As small and mid-size businesses (SMBs) drive the UK’s economic recovery, new research has shown that many British businesses will struggle to create the right IT platform for survival – let alone lay foundations for growth.
The study of senior IT personnel, conducted by leading market research specialist Vanson Bourne, found that SMBs are facing daunting, often business-defining IT decision making. The way the majority of businesses buy, deploy and manage software and infrastructure systems is not sustainable, the survey reveals.
Half (48%) of SMBs said their budget is simply not enough ? meaning they're not able to fully provision for the needs of the business. Amongst respondents, just one in three were able to support the growth of their organisation throughout the economic recovery, and only 38% said that their IT delivers any sort of competitive advantage. This is not the industry’s vision of ‘IT as a strategic enabler’ within the business.
When comparing themselves to their enterprise peers, SMBs see even greater challenges as they struggle to afford what are traditionally perceived as the ‘right’ technologies. Almost all (99%) of respondents agreed to some extent (60% agreeing outright) that large organisations have a reputation for buying big name brands, and that IT decision-makers believe they will become more employable if they do so.
"The old IT saying goes that you won't get sacked for buying 'the big name brand.' The worrying thing as an IT manager in an SMB is that while you might not get sacked for buying the big established brand, will you have a job at all?” said Jeff Ready, CEO, Scale Computing.
“Too many SMBs don’t have the budget to develop the infrastructure they need to operate – let alone grow. Leveraging non-proprietary technology and simplified infrastructure allows for IT to enable their business and not waste time on maintaining infrastructure."
Tear up the rulebook
Over nine out of ten (97%) respondents agreed to some extent that SMB users can’t get a competitive edge from license-based software and systems. Reinforced by the lingering impact of recession, many UK SMBs have explored a wider range of open source and licence-free software and infrastructure options. Indeed, 79% have explored such technologies in the last 12 months alone.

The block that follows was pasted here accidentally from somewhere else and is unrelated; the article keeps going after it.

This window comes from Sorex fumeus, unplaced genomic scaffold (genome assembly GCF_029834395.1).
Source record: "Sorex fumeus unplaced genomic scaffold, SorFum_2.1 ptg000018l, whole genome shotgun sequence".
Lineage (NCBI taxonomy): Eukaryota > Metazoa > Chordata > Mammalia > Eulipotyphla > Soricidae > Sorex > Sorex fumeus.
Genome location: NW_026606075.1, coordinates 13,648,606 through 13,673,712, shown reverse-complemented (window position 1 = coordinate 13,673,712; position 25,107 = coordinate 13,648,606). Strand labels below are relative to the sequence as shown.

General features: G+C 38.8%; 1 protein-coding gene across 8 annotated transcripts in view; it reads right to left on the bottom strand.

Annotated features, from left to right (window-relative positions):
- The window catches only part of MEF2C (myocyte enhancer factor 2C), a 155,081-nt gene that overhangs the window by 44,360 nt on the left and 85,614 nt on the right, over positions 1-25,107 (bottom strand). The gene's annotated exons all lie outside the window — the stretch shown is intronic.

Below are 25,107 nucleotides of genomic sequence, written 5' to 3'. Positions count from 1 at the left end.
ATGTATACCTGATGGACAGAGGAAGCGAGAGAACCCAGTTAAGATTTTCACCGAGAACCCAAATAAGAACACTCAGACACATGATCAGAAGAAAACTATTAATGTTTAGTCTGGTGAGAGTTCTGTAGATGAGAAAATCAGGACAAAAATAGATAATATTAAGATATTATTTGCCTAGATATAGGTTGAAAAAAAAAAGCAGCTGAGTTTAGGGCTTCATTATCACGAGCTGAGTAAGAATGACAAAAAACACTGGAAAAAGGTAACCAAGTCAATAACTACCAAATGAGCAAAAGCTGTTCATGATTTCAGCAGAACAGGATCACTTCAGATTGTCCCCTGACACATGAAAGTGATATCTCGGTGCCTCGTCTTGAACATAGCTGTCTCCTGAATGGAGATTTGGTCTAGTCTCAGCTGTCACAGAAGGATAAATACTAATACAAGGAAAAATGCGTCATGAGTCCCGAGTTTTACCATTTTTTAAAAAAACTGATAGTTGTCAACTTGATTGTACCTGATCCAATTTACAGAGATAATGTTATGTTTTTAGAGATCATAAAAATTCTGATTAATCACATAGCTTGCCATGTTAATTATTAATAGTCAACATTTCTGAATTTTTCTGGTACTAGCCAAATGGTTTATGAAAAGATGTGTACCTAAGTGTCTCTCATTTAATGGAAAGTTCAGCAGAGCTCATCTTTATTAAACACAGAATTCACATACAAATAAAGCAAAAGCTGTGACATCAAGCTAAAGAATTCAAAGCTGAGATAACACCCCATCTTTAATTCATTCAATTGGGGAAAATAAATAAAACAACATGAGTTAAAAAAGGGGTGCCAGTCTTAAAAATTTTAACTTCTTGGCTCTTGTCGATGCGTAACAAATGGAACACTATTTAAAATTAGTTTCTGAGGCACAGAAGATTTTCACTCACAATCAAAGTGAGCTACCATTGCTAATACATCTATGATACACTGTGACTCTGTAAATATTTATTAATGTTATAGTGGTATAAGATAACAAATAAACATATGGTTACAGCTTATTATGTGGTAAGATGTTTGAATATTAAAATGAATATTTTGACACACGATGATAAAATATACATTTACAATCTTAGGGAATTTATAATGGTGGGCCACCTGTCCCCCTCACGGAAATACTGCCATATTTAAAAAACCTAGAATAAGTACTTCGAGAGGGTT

The signs of a change in IT strategy are already appearing. Before the financial crisis, around 16% of SMB applications were non license-based offerings. This has almost doubled, standing at almost one third (31%) today. It’s a trend that’s set to continue; the research showed that an expected 36% of SMB applications will rely on non license-based software products by 2015.
“IT professionals have been brainwashed into thinking that paying more money for big brand names is value for their business,” Ready said.
“The reality is that there is a new breed of IT emerging, which is savvy enough to understand that the alternatives are good enough, and they no longer have to pay for licenses.”
The majority of IT leads in SMBs (57%) believed that they could achieve more within their organisation with more resources; the lack of IT department resources prevents their team from driving new developments or special projects.
One of the biggest concerns for these IT decision makers was the complexity of managing their estate, not because of the technical knowledge required, but instead because of the procurement challenges.
Over two thirds (69%) considered their job demands more ‘multi-vendor management’ and navigation through the associated complexity than it does being the ‘IT guy.’ Strategic improvements to the business often didn’t even figure in the equation.
“Currently, as this research shows, budgets aren't sufficient for SMBs to create the infrastructure they need for their business to grow,” commented Ready. “This means employees don't have all the tools they need, and start looking to a disparate range of consumer tools to get the job done.
“This is where IT loses control – simply because it can't afford to fully support the organisation. It also adds to the complexity of the overall picture. We see the shift away from big name brands, and the significant move to non-traditional solutions, as a sign that IT strategy in smaller businesses is maturing.
“The more that UK SMBs feel empowered to make the right decisions for their particular business, and aren’t pressured to align to the status quo, the better their chances for growth. For our part, we’re working to ensure that IT teams of all shapes and sizes can deliver real value into the business – at minimal cost and without complexity."